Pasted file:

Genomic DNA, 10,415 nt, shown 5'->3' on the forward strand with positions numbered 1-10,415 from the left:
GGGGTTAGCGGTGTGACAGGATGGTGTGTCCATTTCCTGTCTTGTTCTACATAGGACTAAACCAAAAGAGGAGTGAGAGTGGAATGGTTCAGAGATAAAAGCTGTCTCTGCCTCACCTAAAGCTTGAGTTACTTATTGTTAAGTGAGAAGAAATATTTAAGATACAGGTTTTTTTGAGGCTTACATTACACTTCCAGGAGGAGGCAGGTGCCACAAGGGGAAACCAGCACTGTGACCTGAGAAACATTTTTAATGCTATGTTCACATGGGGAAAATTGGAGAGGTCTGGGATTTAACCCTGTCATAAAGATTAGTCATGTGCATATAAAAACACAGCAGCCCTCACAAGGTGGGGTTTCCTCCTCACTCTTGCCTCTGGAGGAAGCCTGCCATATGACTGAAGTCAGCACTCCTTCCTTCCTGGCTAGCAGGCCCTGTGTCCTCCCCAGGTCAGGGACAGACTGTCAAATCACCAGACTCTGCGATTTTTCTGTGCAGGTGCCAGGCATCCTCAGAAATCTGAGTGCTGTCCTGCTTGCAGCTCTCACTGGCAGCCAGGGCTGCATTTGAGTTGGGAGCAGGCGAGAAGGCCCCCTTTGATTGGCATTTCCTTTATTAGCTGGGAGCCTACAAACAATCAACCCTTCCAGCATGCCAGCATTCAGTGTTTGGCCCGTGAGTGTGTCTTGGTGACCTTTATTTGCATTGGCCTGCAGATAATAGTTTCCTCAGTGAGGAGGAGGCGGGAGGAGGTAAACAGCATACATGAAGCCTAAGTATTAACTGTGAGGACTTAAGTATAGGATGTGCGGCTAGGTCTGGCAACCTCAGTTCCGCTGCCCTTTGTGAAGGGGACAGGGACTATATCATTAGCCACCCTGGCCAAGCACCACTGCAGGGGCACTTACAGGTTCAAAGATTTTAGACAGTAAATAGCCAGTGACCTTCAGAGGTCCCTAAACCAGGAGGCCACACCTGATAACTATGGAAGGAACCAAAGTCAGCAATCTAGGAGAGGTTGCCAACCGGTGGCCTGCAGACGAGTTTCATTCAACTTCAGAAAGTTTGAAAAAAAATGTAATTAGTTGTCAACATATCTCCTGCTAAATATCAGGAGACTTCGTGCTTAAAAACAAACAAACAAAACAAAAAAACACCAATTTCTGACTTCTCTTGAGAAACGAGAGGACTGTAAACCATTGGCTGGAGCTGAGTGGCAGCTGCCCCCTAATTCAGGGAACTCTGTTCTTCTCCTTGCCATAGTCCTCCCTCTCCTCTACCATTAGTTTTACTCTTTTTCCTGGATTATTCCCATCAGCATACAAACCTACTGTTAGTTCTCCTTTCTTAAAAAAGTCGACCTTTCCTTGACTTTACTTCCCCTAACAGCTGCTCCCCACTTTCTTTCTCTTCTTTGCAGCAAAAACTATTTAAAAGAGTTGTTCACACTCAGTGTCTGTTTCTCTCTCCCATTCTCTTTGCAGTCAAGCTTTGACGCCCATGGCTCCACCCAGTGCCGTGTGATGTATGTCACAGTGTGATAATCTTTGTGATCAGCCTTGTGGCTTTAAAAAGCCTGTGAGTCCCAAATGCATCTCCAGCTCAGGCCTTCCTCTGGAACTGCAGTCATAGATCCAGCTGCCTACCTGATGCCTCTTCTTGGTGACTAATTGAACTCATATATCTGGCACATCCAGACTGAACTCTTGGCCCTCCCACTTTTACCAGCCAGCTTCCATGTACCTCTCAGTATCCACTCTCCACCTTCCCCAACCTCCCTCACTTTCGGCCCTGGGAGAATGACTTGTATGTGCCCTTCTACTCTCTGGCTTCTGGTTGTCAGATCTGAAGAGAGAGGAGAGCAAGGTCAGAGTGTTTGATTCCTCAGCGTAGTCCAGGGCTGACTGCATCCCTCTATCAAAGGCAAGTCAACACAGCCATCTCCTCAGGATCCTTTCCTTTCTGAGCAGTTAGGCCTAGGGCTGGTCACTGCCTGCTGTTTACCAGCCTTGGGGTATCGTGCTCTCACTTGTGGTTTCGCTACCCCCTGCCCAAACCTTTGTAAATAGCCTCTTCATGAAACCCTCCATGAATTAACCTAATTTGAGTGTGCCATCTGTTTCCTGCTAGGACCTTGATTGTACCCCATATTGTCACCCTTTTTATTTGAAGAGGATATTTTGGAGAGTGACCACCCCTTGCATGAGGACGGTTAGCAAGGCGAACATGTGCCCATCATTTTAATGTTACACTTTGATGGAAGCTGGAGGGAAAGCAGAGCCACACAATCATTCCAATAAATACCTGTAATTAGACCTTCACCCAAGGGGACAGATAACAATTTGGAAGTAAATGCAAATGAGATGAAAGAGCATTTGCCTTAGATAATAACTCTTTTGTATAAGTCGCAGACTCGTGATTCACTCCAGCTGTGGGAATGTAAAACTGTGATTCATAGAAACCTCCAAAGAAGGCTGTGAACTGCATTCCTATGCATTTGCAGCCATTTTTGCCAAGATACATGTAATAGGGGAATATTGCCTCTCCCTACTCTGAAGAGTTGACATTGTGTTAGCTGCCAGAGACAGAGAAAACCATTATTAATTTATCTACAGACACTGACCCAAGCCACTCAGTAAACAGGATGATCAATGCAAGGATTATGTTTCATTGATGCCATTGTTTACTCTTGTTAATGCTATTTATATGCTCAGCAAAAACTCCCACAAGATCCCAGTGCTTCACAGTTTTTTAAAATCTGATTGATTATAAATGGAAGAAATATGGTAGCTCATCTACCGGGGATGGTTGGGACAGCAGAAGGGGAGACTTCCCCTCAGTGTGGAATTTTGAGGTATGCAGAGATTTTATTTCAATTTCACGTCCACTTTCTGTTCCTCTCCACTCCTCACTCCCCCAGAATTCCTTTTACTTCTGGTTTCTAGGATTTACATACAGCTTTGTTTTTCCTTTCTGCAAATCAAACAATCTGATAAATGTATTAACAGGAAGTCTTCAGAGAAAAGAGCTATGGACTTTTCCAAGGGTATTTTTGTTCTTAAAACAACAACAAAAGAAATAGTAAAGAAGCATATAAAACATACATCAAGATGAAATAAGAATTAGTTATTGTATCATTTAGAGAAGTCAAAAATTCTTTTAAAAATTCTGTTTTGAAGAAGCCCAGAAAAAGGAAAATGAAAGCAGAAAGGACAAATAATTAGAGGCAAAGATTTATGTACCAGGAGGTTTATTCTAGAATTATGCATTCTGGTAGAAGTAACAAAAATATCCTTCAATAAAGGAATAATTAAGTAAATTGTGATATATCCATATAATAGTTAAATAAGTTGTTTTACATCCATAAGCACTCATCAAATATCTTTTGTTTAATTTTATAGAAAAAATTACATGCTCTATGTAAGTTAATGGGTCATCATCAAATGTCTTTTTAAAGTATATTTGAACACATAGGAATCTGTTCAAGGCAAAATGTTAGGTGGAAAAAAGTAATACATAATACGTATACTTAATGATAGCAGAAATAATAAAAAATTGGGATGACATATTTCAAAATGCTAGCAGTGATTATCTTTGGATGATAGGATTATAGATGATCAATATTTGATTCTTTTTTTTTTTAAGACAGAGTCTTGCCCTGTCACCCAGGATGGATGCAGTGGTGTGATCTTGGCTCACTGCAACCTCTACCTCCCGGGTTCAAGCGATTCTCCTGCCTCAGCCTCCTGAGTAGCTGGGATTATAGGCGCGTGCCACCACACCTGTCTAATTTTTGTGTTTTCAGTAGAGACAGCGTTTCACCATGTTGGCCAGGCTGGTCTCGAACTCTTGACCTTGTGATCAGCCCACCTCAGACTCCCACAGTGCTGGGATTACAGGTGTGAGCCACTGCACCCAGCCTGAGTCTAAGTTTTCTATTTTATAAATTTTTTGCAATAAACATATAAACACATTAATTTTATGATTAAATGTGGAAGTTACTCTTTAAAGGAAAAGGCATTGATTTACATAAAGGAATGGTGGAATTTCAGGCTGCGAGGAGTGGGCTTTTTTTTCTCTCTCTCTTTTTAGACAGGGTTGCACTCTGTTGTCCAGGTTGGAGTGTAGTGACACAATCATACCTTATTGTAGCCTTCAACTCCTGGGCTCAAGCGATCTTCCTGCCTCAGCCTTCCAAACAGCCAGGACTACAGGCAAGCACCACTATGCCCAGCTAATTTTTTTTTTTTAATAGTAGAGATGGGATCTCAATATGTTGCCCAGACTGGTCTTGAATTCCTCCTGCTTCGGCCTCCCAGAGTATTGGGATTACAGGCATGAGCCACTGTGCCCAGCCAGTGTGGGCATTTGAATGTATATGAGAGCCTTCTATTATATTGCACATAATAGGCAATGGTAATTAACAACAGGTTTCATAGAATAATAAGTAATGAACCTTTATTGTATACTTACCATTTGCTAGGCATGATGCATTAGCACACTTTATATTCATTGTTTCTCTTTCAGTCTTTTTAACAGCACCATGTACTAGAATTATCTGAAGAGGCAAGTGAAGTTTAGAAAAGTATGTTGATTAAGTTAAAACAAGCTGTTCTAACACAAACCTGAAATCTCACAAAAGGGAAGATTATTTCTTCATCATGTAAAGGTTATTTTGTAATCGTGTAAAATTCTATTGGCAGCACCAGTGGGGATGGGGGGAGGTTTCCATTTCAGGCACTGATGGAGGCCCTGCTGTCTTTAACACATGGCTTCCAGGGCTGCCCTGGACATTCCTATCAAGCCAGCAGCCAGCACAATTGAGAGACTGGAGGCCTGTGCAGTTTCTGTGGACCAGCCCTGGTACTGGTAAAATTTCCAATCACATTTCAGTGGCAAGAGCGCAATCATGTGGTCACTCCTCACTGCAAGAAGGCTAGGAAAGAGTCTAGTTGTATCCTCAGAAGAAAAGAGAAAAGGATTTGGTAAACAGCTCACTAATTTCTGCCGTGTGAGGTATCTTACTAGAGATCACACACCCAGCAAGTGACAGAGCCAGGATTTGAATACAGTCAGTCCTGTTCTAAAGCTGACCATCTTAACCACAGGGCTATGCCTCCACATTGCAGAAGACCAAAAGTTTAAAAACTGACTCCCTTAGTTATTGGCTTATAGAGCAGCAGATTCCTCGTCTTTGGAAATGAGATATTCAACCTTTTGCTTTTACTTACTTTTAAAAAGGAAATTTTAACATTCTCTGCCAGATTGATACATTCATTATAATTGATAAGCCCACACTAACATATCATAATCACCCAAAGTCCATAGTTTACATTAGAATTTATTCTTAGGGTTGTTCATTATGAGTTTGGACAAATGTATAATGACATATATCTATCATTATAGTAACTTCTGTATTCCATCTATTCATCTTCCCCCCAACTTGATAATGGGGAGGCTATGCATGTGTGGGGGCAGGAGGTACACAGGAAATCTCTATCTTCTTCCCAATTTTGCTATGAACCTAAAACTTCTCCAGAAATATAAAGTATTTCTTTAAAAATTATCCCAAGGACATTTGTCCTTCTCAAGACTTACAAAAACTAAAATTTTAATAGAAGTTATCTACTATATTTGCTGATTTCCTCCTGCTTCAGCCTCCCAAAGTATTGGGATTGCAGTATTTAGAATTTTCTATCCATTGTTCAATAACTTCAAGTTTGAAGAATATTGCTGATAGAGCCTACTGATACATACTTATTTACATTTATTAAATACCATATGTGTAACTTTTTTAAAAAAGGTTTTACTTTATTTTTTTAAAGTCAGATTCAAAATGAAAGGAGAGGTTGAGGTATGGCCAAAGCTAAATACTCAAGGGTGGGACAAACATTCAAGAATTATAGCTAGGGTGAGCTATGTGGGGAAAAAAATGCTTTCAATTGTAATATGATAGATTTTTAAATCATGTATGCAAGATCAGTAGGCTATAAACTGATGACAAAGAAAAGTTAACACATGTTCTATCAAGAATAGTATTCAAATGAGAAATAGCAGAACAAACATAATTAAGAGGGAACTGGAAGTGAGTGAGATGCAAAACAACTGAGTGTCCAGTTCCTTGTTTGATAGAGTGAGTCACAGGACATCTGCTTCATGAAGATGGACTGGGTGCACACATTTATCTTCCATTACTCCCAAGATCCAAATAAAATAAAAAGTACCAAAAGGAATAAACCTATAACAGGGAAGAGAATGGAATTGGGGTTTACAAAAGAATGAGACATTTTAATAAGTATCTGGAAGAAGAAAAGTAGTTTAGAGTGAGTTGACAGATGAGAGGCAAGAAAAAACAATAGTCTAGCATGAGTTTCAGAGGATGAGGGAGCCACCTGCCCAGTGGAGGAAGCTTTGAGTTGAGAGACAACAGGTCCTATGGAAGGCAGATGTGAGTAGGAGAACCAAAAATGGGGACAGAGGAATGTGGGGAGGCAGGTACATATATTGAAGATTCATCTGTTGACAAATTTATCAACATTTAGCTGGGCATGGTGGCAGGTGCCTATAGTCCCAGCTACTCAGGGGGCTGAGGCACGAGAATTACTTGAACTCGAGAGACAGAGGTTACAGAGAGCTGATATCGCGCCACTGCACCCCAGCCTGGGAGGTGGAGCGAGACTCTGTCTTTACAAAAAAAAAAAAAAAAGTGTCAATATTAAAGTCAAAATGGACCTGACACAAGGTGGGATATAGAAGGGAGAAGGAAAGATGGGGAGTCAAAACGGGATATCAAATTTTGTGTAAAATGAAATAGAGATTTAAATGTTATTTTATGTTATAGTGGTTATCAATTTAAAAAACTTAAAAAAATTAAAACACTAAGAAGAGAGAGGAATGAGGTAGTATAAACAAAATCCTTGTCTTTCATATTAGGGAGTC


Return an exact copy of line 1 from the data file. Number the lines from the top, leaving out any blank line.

Genomic DNA, 10,415 nt, shown 5'->3' on the forward strand with positions numbered 1-10,415 from the left: